Example #2: Another Kind of Shooting
The inspiration was a George Orwell essay:
In Moulmein, in lower Burma, I was hated by large numbers of people - the only time in my life that I have been…www.online-literature.com
The eventual Emulation was by Rory Wakeford. The file is available through that link as a PDF.
EMULATION THROUGH ANALYSIS
The other kind of ETA writing is what you’re used to producing: something that is inspired by and reminiscent of the reading you do. It’s something that synthesizes and explores.
You are using Paul Graham’s essay as a sort of philosophical or methodological frame, but you might also start your ETA work with him, because he is practicing what he preaches. Your next batch of ETA texts is below, drawn from the work of former students.
ETA: Student Work
Let’s start with a student essay from 2012 that has metacognitive analysis attached to it:
You can click on the image or load the essay through this Drive folder.
In terms of style and meaning, it is a powerful essay. It blends its research into a philosophical and logical exploration of perfection, and even its arrangement is deliberate and inventive. Where it really shines, however, is the metacognition. It’s a different mechanism than your post-writing — less precise, less utilitarian — but the gist is the same.
The next exemplar is from 2011, and it isn’t quite as effective:
Again, you can also load this exemplar through the relevant Drive folder.
(This is also a good time to remind you that that list of previous years’ posts would, if you read carefully, lead you to the general commentary page containing this essay.)
This paper is useful to you because it features exhaustive, direct commentary from me. It’s a relic from a time when grades seemed like a useful motivator.
Anyway, emulating the essay on perfection — a highly effective response — is one thing; learning from a limited response like this one is something else. And that something else is important, because the essays at the tapers of the curve don’t require as much explanation. A highly effective paper can be given significant feedback, of course:
That’s the feedback I gave to the first exempar. It’s specific and useful, but whatever direction it provides is less important than the holistic assessment of effectiveness.
In other words, a great essay comes from a student who already knows she wrote a great essay. For ineffective essays, clarity doesn’t come as easily:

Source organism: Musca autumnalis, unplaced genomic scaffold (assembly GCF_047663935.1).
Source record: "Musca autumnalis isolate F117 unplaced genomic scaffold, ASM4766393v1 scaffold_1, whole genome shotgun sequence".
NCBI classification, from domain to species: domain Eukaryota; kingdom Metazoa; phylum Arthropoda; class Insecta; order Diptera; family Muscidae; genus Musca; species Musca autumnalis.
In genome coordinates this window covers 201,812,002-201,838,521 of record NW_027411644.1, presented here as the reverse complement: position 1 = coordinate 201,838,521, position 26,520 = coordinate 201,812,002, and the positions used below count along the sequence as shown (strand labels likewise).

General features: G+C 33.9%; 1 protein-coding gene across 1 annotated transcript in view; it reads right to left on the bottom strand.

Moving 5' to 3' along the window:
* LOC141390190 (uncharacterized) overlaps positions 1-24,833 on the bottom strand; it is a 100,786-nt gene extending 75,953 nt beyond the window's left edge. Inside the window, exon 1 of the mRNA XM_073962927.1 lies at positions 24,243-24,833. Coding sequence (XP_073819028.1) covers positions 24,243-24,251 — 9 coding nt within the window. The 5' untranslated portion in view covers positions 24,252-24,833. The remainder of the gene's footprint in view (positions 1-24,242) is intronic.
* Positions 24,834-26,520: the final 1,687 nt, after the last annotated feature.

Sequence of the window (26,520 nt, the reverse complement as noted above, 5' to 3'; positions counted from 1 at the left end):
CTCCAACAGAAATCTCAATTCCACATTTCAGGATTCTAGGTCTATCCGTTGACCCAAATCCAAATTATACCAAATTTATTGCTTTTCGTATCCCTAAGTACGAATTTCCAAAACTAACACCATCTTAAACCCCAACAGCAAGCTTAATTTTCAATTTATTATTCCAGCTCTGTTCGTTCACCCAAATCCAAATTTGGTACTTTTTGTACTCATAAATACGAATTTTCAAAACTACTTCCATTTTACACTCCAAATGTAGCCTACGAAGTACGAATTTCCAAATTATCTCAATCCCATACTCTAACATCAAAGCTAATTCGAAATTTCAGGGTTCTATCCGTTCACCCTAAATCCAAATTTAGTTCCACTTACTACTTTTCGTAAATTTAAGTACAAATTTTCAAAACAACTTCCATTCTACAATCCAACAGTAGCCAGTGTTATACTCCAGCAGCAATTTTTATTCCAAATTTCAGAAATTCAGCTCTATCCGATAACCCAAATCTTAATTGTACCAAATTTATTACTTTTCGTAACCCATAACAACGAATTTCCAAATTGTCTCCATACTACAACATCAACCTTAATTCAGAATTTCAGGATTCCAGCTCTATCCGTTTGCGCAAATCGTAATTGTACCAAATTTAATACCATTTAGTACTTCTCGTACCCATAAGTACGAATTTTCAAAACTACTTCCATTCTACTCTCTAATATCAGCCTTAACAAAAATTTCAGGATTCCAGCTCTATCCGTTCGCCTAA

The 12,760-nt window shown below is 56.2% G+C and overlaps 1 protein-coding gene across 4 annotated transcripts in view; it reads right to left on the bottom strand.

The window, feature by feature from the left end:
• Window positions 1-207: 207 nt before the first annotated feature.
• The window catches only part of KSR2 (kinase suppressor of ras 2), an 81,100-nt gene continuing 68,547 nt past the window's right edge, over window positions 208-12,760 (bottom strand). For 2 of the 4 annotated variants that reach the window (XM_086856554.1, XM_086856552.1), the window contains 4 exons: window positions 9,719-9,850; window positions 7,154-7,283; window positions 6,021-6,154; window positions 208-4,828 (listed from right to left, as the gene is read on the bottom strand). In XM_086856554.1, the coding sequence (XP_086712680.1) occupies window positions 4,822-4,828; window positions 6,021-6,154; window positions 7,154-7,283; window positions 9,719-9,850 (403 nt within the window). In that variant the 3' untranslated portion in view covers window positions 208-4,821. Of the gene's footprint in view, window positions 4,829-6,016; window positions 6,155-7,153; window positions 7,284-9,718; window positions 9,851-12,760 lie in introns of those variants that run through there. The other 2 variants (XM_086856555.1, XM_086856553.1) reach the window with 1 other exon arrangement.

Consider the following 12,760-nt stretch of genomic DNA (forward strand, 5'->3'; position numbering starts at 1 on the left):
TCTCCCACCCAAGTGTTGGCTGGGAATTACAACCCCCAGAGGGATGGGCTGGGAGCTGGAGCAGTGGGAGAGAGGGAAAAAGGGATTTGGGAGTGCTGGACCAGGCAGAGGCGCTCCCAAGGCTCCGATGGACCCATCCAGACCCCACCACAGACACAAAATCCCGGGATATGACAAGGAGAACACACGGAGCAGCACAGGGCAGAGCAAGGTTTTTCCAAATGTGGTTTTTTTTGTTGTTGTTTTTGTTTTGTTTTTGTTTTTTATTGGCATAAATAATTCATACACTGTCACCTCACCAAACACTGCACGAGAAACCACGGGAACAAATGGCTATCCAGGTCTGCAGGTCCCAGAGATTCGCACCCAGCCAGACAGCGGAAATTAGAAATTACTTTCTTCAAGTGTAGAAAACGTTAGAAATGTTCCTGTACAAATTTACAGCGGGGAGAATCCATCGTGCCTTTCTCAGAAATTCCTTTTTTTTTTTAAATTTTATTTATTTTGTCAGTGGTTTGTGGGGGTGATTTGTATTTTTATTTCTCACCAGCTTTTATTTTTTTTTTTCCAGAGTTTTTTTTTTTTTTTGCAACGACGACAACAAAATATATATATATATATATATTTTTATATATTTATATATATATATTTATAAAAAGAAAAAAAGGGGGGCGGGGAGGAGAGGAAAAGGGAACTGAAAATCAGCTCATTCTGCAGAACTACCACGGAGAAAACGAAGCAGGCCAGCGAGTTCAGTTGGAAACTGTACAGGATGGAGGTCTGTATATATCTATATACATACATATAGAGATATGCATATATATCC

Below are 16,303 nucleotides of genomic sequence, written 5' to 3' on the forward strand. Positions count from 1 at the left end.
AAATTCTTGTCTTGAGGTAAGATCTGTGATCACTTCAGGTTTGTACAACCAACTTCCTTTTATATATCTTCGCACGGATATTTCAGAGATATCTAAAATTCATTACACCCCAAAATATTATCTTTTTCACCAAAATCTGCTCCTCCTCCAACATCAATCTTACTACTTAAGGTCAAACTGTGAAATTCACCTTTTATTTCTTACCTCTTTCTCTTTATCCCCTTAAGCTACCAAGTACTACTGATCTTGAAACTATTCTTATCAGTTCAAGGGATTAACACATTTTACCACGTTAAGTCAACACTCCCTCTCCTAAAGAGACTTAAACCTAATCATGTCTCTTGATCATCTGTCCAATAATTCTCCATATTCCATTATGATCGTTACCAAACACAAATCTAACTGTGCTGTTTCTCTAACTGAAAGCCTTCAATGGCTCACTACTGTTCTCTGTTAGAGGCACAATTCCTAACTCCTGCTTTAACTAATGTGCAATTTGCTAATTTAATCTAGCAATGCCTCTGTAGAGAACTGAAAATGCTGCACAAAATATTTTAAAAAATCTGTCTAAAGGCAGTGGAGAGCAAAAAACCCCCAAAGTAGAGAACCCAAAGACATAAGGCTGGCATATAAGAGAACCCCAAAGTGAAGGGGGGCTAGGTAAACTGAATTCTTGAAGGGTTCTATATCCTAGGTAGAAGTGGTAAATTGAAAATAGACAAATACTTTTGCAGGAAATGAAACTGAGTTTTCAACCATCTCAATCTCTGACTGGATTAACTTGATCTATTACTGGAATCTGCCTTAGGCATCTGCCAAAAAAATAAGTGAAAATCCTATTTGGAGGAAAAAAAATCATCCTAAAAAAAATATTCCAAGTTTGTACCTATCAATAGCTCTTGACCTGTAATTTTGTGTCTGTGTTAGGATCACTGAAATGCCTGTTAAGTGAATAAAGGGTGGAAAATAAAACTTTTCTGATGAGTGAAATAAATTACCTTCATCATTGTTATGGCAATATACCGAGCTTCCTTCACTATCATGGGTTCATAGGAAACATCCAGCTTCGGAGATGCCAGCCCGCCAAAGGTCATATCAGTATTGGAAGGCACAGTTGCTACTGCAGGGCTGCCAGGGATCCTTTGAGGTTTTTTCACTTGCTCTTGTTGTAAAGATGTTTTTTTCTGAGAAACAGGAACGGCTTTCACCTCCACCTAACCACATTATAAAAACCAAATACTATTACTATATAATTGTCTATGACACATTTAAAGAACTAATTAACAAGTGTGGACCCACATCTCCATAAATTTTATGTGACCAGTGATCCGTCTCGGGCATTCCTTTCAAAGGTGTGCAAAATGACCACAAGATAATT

see the original writing (it’s been lost to time), but you can see me quoting the student and providing as much feedback as possible.
Back to the limited essay from 2011: If you take the time to read my notes, you will have a better sense of how to avoid the same mistakes. Rushing through your own essay will create a limited response. Cutting corners will limit you. And limited work tends to complicate matters in two distinct ways:
- It takes more feedback to make sense of a limited assessment. The strengths and weaknesses interact in weird ways, and limited writing tends to be muddied overall; instead of pointing to overall clarity or control, for instance, we need to delineate what works and what doesn’t.
- Limited writing tends to fall solidly in the shadow of the Dunning-Kruger effect. Because the essay shows strength somewhere, it’s easier to focus on those strengths while ignoring obvious deficiencies.
POTENTIALLY GALVANIZING TEXTS
Let’s start with an article by Will Leitch that you’ve seen before:
This is an essay exactly in the vein of the one you must write. Use the DAMAGES-driven breakdown of it to see how it’s constructed, and then emulate that kind of analysis with some or all of the following:
- Simon Parkin, “How Evil Should a Video Game Allow You to Be?”
- Clint Hocking, “Ludonarrative Dissonance in Bioshock: The Problem of What the Game Is About”
- Clint Hocking, “On Authorship in Games”
- Ben Reeves, “Why We Play: How Our Desire For Games Shapes Our World”
- Dave McKenna, “Rooked: The Supremely Old-School Game of Chess Is Dealing with a Very Avant-Garde Brand of Unsportsmanlike Conduct”
- John Tierney, “Do You Suffer from Decision Fatigue?”
- Maddie Crum, “Why Workplace Jargon Is a Big Problem”
I’m porting over the same list I used last year, which is why it’s so heavy on video games (and why it features nothing from this year) — these are part of a unit on games we studied.
That said, you really only need the last link to orient yourself. Crum’s essay is an excellent example of what you are being asked to produce. If you are prioritizing your time, put her at the top. In fact:
We all have our language pet peeves. Some bemoan like and other conversational hedges, while others are more put off by…www.huffingtonpost.com
Read this, and then decide if you’d like to analyze it together.
TO TWITTER, GOD HELP US
One last thing: Over the next few days, I will tweet links to articles that might be galvanizing or otherwise useful to you. Keep an eye on it.